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TBM council approves Pride crosswalks

One proposed for Thornbury intersection and second to be located in Blue Mountain Village
The Collingwood rainbow crosswalk uses a 2018 design by queer designer and activist Daniel Quasar, who incorporated the chevron with brown for marginalized people of colour, black for those living with AIDS and no longer living, and the colours of the transgender pride flag.

The Blue Mountains council has approved the installation of two Pride crosswalks in the town, with a third possibility to be studied further by staff.

At its committee of the whole meeting on May 16, council gave thumbs up to a staff recommendation to proceed with the installation of two Pride crosswalks – one in downtown Thornbury at Bruce Street North and Highway 26 (Century 21 and New Orleans Pizza crosswalk) and one at Jozo Weider Blvd. and Village Crescent (Blue Mountain Resort main parking area). The budget for each location is not to exceed $10,000.

Council also asked staff to look into a third location for Pride crosswalk near Beaver Valley Community School in Thornbury.

Town staff were able to gather information from neighbouring communities, Collingwood, Meaford, Owen Sound and Wasaga Beach, about the installation of a Pride crosswalk. The town will use Thermoplastic paint, which has a five-year life expectancy.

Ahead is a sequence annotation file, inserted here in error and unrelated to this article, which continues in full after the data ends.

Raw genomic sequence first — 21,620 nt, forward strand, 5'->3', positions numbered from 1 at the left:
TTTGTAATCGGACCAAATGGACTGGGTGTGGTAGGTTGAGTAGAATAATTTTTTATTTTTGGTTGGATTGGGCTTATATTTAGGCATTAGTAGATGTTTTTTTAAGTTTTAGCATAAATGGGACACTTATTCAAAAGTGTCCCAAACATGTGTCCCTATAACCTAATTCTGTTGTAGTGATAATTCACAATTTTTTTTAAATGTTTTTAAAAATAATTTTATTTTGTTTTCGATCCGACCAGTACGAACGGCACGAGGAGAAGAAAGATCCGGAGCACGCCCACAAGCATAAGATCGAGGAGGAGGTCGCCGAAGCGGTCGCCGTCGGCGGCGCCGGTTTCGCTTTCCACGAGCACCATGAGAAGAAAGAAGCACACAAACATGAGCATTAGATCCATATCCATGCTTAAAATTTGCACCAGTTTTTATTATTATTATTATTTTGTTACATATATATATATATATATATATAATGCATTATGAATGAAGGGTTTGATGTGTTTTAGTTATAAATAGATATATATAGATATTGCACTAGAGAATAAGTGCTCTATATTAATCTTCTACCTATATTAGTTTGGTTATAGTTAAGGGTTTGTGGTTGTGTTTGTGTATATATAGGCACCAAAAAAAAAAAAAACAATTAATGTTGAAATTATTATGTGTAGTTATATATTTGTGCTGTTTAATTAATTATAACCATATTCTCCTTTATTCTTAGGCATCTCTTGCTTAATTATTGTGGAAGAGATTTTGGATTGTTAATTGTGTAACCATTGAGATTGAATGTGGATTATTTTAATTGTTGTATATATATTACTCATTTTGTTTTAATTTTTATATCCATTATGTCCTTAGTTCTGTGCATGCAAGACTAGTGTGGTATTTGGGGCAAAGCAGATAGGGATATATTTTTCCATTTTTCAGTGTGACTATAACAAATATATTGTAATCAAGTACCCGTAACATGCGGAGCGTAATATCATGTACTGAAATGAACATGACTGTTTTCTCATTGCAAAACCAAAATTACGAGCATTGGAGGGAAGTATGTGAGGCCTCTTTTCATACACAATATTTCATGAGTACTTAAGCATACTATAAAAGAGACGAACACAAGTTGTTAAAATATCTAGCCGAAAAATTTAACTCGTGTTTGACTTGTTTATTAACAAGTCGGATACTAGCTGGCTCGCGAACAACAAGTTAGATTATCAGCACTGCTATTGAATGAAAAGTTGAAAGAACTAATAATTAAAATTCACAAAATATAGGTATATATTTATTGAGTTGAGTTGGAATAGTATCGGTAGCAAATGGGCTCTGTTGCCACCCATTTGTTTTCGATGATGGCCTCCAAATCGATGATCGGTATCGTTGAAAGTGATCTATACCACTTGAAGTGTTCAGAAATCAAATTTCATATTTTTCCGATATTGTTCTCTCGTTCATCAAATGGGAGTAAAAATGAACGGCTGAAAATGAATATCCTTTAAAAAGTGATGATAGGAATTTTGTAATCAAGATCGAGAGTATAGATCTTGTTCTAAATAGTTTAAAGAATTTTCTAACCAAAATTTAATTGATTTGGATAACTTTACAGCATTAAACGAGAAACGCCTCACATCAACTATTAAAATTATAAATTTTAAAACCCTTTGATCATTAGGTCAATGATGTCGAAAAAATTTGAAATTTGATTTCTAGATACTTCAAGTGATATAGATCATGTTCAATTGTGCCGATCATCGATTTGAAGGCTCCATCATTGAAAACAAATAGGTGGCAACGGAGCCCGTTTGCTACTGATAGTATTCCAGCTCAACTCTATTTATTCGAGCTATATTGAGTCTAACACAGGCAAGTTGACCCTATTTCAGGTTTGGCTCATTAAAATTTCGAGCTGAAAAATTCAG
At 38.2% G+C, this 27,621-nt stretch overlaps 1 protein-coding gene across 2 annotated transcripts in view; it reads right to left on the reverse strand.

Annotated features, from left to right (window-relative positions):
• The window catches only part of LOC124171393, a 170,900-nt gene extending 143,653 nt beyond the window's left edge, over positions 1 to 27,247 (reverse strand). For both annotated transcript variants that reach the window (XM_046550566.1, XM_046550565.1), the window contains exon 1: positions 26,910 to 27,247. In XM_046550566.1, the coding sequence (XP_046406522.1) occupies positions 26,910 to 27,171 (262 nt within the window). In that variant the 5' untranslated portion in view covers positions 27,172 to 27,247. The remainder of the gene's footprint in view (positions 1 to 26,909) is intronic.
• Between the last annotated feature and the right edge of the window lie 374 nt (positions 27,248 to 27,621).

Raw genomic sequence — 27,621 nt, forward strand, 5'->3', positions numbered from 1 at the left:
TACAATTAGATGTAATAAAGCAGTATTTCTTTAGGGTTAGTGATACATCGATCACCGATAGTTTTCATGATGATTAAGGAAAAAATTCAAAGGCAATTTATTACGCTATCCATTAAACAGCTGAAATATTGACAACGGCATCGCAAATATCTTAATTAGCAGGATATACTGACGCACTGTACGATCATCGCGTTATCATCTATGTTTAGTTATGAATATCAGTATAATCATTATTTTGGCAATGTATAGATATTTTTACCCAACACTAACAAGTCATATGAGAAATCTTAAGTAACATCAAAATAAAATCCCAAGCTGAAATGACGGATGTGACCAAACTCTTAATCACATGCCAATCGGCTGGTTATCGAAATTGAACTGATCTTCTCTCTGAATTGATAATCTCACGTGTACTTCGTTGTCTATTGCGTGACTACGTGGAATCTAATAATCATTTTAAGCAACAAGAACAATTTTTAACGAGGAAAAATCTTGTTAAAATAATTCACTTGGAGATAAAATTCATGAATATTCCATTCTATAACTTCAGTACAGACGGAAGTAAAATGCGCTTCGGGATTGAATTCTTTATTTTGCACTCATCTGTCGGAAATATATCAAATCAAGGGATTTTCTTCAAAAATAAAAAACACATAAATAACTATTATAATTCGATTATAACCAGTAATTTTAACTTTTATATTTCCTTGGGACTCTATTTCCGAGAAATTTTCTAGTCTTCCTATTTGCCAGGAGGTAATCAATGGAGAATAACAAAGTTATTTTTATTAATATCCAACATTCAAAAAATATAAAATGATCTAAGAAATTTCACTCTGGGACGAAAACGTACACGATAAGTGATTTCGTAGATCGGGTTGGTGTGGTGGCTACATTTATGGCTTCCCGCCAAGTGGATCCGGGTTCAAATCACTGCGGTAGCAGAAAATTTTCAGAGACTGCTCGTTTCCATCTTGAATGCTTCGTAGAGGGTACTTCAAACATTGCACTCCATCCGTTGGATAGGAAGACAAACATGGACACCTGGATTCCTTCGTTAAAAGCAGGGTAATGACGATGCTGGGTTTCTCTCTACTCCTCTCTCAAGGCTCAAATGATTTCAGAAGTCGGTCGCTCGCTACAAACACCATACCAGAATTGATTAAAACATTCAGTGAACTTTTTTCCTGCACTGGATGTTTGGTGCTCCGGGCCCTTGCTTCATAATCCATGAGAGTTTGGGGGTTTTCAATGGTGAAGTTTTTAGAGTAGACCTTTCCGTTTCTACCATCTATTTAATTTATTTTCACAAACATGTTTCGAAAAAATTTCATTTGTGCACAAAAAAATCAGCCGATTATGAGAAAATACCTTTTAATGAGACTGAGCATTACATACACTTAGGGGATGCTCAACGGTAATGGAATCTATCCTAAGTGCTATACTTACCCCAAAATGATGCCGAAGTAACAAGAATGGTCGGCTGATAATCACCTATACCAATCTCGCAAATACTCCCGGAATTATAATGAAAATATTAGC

In addition, the town has received a $2,500 grant for the project from the Blue Mountains Chamber of Commerce and $1,500 from the Rainbow Club of South Georgian Bay.

The staff report on the crosswalks also identified two other locations: Marsh Street and Clark Street in Clarksburg and the crossing at Beaver Valley School on Bruce Street.

Members of council expressed concerns about safety regarding the school and Clarksburg locations.

Councillor Paula Hope urged her colleagues to make the Beaver Valley Community School a priority.

“This is the audience we’re trying to reach,” said Hope, who said it would be a “missed opportunity” to not locate a Pride crosswalk at the school crossing.

CAO Shawn Everitt said town staff would go back to the school for further discussions about possibly using a sidewalk or school property instead of the road crossing.

“The sidewalk idea is a pretty cool option,” said Everitt. “We will work with the school and parent council.”

Council voted 5-0 in favour of proceeding with the Pride crosswalk initiative. Mayor Alar Soever and councillor Jim Uram were absent.


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About the Author: Chris Fell, Local Journalism Initiative reporter

Chris Fell covers The Blue Mountains and Grey Highlands under the Local Journalism Initiative, which is funded by the Government of Canada
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